We have flooding conditions in central Virginia after 5+ inches of rain dumped into rivers and streams that were already high. Roads are closed to some of my sites, and even small streams are raging out of control. I might get into some streams by next weekend -- but I'm concerned about what I will find. Insect populations were surely affected by these rushing waters. So, time for some "back burner" projects.
We've recently noted that species ID for Leucrocuta and Maccaffertium flatheads, in many cases, has not been resolved to anyone's satisfaction. The same is true for Rhithrogena and Stenacron nymphs. Beaty recently told me (e-mail) that species ID for family Heptageniidae nymphs (the flatheads) still requires a whole lot of work. So an "update" might be in order for the Rhithrogena and Stenacron nymphs that we've found, so far, in our streams.
I. genus Rhithrogena
Rhithrogena flatheaded mayflies have gills that resemble those of Epeorus flatheaded mayflies: they are discs surrounding the tergites spreading out like a fan, acting like suction cups to help these "clingers" hold onto the rocks in fast-flowing water. However, Rhithrogenas have three tails, not two, and on the underside of the nymph, the gills touch at the top of the bottom forming an oval (Epeorus gills do not meet at the back end).
In the first EPT list for central Virginia that I posted, the Rhithrogena in the photo at the top of the page was identified as R. jejuna. That ID was based on the fact that it matched the photo of R. jejuna posted by Donald Chandler (see: http://www.discoverlife.org/mp/20q?search=Rhithrogena+jejuna). But Beaty does not list R. jejuna as a species found in NC ("The Ephemeroptera of North Carolina," p. 22), and in other sources I've now discovered that R. jejuna is only found in the northern tier of the country. When Beaty looked at my photo he said that it might be R. exilis which he describes in the following way: "terga 1 and 2 pale yellow, 3-6 reddish brown, 7 pale; middle portion of head yellow or light brown contrasting with darker lateral areas." (p. 22) This is a pretty good match. The middle of the head certainly contrasts with the sides, and terga 1 and 2 are pale yellow (look between the wing pads). But on my nymph, tergite 7 is not at all pale while terga 8 and 9 certainly are.
So, the species ID is uncertain. Beaty himself says that he's not at all comfortable taking the Rhithrogenas to the level of species: more work needs to be done.
Some of the other Rhithrogenas I've found...
1. could be R. uhari: "abdominal tergites light chestnut or cinnamon brown with no pattern." ???
2. could be R. amica: "mostly all brown but there may possibly be two distinct color patterns." ??? The description doesn't really narrow it down.
and there are others.
In Beaty's descriptions, the colors are very important. But I can't be certain of any species ID with the insufficient data that he can provide at this point of the game.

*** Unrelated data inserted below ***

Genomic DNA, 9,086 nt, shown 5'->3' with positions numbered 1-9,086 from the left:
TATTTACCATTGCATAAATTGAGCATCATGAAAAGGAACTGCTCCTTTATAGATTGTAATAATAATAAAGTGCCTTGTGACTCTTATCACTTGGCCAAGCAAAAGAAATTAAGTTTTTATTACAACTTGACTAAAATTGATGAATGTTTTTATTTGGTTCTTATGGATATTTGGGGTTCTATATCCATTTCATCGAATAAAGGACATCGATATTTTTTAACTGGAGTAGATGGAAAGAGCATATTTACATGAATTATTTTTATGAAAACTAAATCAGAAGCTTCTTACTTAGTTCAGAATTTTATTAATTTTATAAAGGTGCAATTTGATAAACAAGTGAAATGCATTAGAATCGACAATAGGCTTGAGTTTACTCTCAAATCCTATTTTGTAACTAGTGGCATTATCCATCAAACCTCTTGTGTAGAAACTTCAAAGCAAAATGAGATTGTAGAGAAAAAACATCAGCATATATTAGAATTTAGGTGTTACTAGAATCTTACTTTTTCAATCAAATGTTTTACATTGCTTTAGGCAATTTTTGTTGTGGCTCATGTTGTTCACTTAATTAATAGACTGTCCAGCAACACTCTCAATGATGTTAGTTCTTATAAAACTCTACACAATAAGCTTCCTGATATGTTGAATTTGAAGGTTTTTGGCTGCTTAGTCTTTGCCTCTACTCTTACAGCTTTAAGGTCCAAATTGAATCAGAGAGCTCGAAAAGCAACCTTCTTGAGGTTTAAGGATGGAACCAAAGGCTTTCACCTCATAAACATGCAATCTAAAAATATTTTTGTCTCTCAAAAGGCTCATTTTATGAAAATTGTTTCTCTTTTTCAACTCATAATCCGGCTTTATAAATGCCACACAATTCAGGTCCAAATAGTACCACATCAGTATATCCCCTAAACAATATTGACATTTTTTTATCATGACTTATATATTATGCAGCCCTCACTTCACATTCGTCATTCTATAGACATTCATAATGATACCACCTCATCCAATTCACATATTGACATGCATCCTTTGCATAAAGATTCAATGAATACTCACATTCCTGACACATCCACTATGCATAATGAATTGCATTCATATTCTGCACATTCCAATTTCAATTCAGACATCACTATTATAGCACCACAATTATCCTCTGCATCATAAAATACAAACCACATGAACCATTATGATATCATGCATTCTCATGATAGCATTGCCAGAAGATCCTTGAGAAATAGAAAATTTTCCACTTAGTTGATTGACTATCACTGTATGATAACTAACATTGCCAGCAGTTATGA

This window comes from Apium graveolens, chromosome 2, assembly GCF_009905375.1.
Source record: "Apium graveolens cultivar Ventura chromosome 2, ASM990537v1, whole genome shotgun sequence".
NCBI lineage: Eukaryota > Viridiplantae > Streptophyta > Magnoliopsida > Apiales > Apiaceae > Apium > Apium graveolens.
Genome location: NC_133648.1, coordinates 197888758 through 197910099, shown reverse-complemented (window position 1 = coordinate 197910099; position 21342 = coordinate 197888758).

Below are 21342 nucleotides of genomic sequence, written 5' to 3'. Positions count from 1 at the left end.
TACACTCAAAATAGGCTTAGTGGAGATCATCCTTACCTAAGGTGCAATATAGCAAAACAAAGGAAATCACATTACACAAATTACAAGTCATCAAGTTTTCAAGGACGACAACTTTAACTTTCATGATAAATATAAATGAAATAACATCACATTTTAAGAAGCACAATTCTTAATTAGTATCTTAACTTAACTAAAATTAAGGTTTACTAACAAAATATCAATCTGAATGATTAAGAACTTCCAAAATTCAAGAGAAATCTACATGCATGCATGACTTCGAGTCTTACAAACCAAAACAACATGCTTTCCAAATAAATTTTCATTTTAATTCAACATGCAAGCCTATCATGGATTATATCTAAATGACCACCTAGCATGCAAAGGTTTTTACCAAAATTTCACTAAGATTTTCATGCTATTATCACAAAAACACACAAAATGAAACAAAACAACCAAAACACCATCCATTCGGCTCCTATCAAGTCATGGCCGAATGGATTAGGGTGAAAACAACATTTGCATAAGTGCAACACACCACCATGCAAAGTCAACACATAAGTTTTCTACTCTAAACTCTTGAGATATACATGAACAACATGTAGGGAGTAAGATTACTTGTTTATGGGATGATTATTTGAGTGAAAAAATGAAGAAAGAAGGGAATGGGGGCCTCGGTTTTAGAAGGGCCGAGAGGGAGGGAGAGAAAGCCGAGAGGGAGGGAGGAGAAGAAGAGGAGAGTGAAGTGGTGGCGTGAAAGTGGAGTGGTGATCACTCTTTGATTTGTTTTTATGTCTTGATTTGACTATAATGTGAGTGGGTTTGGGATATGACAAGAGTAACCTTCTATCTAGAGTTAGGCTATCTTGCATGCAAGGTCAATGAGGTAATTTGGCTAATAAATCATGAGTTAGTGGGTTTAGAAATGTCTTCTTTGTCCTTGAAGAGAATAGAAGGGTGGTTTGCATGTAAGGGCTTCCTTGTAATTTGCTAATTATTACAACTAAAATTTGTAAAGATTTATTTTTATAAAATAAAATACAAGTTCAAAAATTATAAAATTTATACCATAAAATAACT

I've found Rhithrogenas in the Lynch River and Buck Mt. Creek in March, April and May. Not sure I'll get a chance to see any this year. If I do, I'll probably leave them at the level of genus.
II. genus Stenacron
Where do we stand with the Stenacron nymphs in our streams? Beaty describes three different Stenacron species: carolina, interpunctatum, and pallidum. ("Ephemeroptera," pp. 22-23) I think we've seen all three in our streams, but I need to find more specimens to be sure.
1. Stenacron interpunctatum.
I feel pretty good about this ID. "nymphs 8-11 mm: 7-10 spines on maxillary crown; white streaks, often in H-pattern on tergites 8-9; caudal filaments with alternating banding pattern. A spring and summer species. The most common and tolerant Stenacron species in NC." (Beaty, p. 22) There are obviously white streaks on the abdominal terga, and we can also see the banding on the tails.
I found this nymph in June, 2011 in the Mechunk. That's so-so water, so this is clearly a tolerant species.
2. Stenacron pallidum
This is a "maybe."
"S. pallidum -- nymphs 6-8 mm; pale triangular spot anterior to median ocellus approximately as long as wide (provisional); 11-13 spines on maxillary crown; usually all grey-brown, but can have pale streaks or "H" but thinner and less conspicuous than in S. interpunctatum." (pp. 22-23)
The color is right; so too is the size of the pale triangle in front of the median ocellus.
But this nymph is immature. I need to find a mature one and look at the spines on the maxillary crown to be certain of my ID.
3. Stenacron carolina
This too is a "maybe."
My friend in Sugar Hollow found this one in April in the small headwater stream that flows by her house. The photo is hers.
Beaty: "S. carolina -- nymphs 10-13 mm; length of pale triangular spot anterior to median ocellus approximately 2X it's basal width (provisional); 7-10 spines on maxillary crown; dorsum of abdomen grey-brown without conspicuous markings; caudal filaments all light grey-brown with no banding. Usually in small mountain streams. Collected spring to summer. Uncommon."
The color is right. So too is the size of the pale triangle in front of the median ocellus.
From what we can see of the tails (caudal filaments), I'd say they're unbanded. And she's found a number of things in her "small mountain stream" that were "uncommon." Still, we need to preserve one of these nymphs to see the spines on that crown.
This is the time to look for these flatheaded mayflies. But the weather just isn't our friend.